Breath of Life: a conversation about black music, a blog by Kalamu and Mtume ya Salaam did this really awesome piece on this Polish trumpet player that I have been digging on for quite sometime now, Tomasz Stanko.
I am not going to say to much more about it, but i think the following quotes speak volumes not only about the reach, influence and impact of African American culture in general, but jazz in particular.
go over to Breath of Life and read the piece and go out pick up some of Stanko’s music…you won’t be disappointed. While you are over there check out the archives, these brothers are having some really important and sharp convo about not just music by people of African descent but music in general.
The message was freedom. For me, as a Polish who was living in Communist country jazz was synonym of Western culture, of freedom, of this different style of life.
I find all attempts to confront and to be against inherited reality to be natural ones and the desirable ones. It’s life. To explore and to learn you can start from any point, it could be as well here and now. If you like jazz you don’t necessary need to know what was in the past, which includes my music. It all depends on one thing – the sensibility of he listener.
Myself, I’ve always been a mix of two extremes:
– Obsession for the innovation
– Love for classically understand concept of tradition and “beauty”. By “beauty” I mean the same approach and esthetics we find in Balthus’ paintings.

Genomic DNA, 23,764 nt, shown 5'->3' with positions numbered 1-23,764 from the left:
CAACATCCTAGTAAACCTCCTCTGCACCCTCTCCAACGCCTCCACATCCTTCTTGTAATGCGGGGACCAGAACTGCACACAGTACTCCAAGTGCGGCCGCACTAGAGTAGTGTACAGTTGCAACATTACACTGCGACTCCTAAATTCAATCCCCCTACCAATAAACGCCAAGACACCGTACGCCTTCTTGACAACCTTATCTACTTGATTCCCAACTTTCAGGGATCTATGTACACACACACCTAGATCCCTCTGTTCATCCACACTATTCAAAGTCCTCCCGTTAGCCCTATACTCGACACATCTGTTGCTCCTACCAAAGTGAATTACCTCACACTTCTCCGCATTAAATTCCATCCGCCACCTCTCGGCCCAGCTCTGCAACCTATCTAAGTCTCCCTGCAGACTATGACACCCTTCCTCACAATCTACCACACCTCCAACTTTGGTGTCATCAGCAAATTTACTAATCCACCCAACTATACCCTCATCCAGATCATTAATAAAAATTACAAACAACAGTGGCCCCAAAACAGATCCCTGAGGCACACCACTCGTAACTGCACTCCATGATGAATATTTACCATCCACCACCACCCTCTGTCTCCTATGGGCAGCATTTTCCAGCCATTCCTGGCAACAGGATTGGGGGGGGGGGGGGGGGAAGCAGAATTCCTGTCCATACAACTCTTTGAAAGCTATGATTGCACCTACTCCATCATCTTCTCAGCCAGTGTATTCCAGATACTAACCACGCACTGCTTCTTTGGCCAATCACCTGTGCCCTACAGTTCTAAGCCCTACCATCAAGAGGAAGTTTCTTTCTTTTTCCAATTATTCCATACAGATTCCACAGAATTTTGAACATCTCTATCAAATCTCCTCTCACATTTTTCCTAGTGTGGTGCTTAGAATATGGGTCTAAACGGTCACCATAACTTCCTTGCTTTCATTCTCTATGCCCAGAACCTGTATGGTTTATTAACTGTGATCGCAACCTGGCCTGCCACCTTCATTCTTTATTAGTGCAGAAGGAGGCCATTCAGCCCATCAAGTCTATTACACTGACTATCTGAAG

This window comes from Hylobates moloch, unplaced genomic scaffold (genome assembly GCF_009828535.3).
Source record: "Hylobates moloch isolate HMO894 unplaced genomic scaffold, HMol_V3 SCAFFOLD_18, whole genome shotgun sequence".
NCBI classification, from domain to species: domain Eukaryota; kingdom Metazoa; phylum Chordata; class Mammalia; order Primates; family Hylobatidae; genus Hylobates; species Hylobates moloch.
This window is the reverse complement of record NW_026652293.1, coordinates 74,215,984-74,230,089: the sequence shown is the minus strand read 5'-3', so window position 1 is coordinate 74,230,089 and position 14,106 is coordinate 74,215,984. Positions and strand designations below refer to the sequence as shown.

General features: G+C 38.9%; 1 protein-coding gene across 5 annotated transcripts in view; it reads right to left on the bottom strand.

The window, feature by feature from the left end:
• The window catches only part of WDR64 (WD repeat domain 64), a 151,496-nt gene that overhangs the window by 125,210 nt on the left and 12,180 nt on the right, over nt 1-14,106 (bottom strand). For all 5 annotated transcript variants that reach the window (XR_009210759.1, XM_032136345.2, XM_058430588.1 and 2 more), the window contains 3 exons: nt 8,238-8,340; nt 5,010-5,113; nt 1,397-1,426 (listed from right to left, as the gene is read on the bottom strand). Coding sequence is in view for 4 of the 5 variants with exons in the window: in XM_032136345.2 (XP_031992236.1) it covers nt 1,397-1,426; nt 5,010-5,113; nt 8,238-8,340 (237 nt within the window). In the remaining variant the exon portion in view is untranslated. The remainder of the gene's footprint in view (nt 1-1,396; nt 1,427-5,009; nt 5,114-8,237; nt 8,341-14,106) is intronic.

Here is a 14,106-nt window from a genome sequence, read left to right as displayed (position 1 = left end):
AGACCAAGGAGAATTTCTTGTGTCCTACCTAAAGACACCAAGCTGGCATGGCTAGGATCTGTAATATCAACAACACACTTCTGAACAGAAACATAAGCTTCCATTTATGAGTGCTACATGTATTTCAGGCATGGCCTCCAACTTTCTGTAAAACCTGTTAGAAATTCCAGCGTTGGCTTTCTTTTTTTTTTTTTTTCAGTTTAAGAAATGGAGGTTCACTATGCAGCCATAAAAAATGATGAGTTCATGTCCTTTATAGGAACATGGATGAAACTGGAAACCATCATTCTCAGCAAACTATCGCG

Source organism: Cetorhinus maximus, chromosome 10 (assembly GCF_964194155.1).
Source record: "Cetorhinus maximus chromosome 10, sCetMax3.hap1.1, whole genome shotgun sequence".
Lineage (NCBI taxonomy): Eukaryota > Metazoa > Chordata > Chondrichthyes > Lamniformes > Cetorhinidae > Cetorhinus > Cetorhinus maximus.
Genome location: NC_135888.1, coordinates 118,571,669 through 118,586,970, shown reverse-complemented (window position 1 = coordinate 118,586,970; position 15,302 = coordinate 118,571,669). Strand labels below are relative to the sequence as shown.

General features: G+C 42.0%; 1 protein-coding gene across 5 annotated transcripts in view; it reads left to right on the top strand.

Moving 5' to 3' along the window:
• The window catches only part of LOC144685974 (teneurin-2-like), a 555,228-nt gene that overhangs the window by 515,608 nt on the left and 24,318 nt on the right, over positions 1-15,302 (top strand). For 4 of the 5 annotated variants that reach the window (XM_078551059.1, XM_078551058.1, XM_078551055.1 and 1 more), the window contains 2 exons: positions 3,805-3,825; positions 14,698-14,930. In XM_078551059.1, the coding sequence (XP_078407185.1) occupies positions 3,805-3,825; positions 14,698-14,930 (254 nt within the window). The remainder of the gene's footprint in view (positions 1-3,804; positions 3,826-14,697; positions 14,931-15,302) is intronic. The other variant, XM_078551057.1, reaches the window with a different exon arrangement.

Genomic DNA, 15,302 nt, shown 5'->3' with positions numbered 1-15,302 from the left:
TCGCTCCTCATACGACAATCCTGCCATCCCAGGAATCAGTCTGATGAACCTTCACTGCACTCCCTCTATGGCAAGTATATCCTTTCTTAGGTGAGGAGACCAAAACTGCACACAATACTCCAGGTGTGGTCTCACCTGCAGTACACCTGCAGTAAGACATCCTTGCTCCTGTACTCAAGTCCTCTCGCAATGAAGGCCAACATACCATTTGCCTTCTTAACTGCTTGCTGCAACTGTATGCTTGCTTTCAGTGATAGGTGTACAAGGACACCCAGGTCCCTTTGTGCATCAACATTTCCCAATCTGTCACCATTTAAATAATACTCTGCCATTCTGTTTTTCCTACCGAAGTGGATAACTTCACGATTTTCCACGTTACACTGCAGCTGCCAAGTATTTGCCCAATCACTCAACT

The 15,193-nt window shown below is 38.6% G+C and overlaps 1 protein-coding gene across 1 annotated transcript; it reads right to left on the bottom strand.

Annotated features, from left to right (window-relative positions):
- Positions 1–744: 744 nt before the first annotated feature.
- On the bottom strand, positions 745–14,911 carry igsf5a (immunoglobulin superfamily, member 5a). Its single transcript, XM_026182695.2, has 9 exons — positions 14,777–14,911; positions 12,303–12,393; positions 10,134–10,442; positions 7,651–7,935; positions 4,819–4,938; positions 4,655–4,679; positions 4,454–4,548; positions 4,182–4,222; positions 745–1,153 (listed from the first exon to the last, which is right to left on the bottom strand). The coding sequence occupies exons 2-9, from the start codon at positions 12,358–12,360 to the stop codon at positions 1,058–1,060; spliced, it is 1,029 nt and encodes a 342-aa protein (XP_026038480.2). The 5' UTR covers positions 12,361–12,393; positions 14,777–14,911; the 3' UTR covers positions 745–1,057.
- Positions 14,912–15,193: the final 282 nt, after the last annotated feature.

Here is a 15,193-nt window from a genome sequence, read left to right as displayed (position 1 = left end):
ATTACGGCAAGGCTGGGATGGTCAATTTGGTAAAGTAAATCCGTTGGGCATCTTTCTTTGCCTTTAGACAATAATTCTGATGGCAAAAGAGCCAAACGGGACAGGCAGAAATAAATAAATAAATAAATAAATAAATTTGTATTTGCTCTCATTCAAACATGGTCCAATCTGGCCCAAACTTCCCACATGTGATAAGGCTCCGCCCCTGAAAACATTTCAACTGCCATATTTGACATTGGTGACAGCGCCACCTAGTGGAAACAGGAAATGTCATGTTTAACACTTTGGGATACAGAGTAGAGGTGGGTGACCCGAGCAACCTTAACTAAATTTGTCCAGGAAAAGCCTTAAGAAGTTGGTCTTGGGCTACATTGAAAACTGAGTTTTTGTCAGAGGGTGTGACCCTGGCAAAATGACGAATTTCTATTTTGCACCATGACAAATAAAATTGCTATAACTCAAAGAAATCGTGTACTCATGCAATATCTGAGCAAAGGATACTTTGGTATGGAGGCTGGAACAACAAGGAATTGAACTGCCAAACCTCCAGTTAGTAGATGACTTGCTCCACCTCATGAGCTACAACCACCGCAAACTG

I’ve never distinguished between my desire for advance which guided my life and my love of mainstream and modal jazz of Trane and Miles or Chet Baker’s moods. I’ve always listened to diverse music: from Nancy Wilson to Brazilian samba to Keith Jarrett. My sound was inspired by very traditional trumpeter Buck Clayton, who has never played anything close to modern jazz but I was able to incorporate his colors, ambiance and his unique “dirty sound” into my own vocabulary. Free jazz has always been for me a philosophy of life, my way of life. It’s something which determines my personality and who I am; not necessarily what music I play. I love Cecil Taylor stuff but Taylor’s inspirations have never precluded me from listening to say, pop music. After all jazz is primary about the tolerance.